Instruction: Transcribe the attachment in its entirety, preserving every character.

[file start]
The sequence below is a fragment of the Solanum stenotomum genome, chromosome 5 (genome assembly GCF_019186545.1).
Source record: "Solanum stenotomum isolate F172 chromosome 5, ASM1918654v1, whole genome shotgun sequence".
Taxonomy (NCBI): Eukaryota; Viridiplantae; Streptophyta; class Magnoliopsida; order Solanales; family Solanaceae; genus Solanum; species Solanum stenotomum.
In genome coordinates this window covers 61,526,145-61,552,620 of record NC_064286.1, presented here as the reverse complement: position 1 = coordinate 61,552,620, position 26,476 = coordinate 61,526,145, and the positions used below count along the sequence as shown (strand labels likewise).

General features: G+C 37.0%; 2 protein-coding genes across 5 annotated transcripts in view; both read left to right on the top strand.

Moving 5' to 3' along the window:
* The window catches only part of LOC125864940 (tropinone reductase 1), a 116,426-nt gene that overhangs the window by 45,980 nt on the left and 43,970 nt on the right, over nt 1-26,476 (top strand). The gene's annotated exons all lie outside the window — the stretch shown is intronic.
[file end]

The sequence below is a fragment of the Solanum stenotomum genome, chromosome 5 (genome assembly GCF_019186545.1).
Source record: "Solanum stenotomum isolate F172 chromosome 5, ASM1918654v1, whole genome shotgun sequence".
Taxonomy (NCBI): Eukaryota; Viridiplantae; Streptophyta; class Magnoliopsida; order Solanales; family Solanaceae; genus Solanum; species Solanum stenotomum.
In genome coordinates this window covers 61,526,145-61,552,620 of record NC_064286.1, presented here as the reverse complement: position 1 = coordinate 61,552,620, position 26,476 = coordinate 61,526,145, and the positions used below count along the sequence as shown (strand labels likewise).

General features: G+C 37.0%; 2 protein-coding genes across 5 annotated transcripts in view; both read left to right on the top strand.

Moving 5' to 3' along the window:
* The window catches only part of LOC125864940 (tropinone reductase 1), a 116,426-nt gene that overhangs the window by 45,980 nt on the left and 43,970 nt on the right, over nt 1-26,476 (top strand). The gene's annotated exons all lie outside the window — the stretch shown is intronic.